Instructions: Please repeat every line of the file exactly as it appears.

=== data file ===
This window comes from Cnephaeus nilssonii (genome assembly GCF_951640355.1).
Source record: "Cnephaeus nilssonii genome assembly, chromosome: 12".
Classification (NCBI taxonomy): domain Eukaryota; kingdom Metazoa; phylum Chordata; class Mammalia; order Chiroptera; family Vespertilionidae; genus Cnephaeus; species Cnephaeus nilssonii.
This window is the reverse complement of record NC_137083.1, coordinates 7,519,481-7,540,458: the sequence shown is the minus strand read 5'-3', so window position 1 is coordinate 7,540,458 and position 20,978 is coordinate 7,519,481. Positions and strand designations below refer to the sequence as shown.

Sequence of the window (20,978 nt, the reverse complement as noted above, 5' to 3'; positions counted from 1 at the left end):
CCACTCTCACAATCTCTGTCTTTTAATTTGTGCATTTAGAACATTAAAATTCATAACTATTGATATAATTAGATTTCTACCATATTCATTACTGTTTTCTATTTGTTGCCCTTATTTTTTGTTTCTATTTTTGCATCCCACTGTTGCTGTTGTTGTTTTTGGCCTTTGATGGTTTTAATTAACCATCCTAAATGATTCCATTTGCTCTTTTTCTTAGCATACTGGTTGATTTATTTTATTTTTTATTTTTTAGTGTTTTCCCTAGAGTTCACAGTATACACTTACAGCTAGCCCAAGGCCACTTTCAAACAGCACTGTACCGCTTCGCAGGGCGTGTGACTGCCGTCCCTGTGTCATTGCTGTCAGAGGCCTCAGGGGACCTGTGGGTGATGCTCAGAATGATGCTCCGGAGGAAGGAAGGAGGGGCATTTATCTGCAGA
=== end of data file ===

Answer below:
This window comes from Cnephaeus nilssonii (genome assembly GCF_951640355.1).
Source record: "Cnephaeus nilssonii genome assembly, chromosome: 12".
Classification (NCBI taxonomy): domain Eukaryota; kingdom Metazoa; phylum Chordata; class Mammalia; order Chiroptera; family Vespertilionidae; genus Cnephaeus; species Cnephaeus nilssonii.
This window is the reverse complement of record NC_137083.1, coordinates 7,519,481-7,540,458: the sequence shown is the minus strand read 5'-3', so window position 1 is coordinate 7,540,458 and position 20,978 is coordinate 7,519,481. Positions and strand designations below refer to the sequence as shown.

Sequence of the window (20,978 nt, the reverse complement as noted above, 5' to 3'; positions counted from 1 at the left end):
CCACTCTCACAATCTCTGTCTTTTAATTTGTGCATTTAGAACATTAAAATTCATAACTATTGATATAATTAGATTTCTACCATATTCATTACTGTTTTCTATTTGTTGCCCTTATTTTTTGTTTCTATTTTTGCATCCCACTGTTGCTGTTGTTGTTTTTGGCCTTTGATGGTTTTAATTAACCATCCTAAATGATTCCATTTGCTCTTTTTCTTAGCATACTGGTTGATTTATTTTATTTTTTATTTTTTAGTGTTTTCCCTAGAGTTCACAGTATACACTTACAGCTAGCCCAAGGCCACTTTCAAACAGCACTGTACCGCTTCGCAGGGCGTGTGACTGCCGTCCCTGTGTCATTGCTGTCAGAGGCCTCAGGGGACCTGTGGGTGATGCTCAGAATGATGCTCCGGAGGAAGGAAGGAGGGGCATTTATCTGCAGA